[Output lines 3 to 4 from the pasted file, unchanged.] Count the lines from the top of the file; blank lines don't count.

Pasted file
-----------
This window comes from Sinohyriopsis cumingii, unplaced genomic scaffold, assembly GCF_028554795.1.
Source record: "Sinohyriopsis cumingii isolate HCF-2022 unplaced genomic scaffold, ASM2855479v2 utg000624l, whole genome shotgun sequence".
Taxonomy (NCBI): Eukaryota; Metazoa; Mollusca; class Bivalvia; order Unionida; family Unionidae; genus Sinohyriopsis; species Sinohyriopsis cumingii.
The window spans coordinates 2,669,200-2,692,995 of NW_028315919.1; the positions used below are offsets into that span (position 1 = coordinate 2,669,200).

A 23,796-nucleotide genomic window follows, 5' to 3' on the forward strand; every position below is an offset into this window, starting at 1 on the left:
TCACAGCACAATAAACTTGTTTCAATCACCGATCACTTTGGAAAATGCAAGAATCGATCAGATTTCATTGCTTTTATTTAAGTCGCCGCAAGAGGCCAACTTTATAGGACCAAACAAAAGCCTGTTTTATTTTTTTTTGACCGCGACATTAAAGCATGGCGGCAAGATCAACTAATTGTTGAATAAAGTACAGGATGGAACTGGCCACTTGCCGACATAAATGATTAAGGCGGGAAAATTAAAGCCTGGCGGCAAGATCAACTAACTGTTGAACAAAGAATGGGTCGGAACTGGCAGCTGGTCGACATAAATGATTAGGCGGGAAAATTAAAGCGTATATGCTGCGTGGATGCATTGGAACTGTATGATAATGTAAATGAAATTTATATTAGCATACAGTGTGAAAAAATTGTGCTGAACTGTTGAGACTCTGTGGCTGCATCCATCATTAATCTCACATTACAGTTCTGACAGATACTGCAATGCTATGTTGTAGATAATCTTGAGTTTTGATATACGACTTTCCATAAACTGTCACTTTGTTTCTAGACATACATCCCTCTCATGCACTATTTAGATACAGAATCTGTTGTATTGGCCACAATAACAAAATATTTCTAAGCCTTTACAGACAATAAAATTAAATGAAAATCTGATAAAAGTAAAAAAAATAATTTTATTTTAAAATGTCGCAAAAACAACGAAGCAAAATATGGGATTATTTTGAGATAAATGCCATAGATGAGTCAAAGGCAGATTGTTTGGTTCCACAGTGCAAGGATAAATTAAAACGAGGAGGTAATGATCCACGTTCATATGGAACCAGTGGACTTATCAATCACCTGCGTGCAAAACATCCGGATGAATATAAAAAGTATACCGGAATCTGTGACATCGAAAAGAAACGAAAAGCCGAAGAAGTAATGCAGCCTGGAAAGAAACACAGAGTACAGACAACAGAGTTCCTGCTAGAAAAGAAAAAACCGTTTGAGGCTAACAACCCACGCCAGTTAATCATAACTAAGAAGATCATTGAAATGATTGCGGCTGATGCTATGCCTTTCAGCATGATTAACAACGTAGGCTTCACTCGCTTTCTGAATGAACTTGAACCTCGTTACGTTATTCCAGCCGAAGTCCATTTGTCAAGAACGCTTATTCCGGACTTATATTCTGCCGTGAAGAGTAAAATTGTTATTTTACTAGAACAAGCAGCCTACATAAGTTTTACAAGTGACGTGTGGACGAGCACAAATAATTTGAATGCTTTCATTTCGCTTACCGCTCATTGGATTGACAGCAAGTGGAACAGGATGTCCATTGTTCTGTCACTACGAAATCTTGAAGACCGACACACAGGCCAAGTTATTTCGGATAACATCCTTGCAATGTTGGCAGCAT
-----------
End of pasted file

Taxonomy (NCBI): Eukaryota; Metazoa; Mollusca; class Bivalvia; order Unionida; family Unionidae; genus Sinohyriopsis; species Sinohyriopsis cumingii.
The window spans coordinates 2,669,200-2,692,995 of NW_028315919.1; the positions used below are offsets into that span (position 1 = coordinate 2,669,200).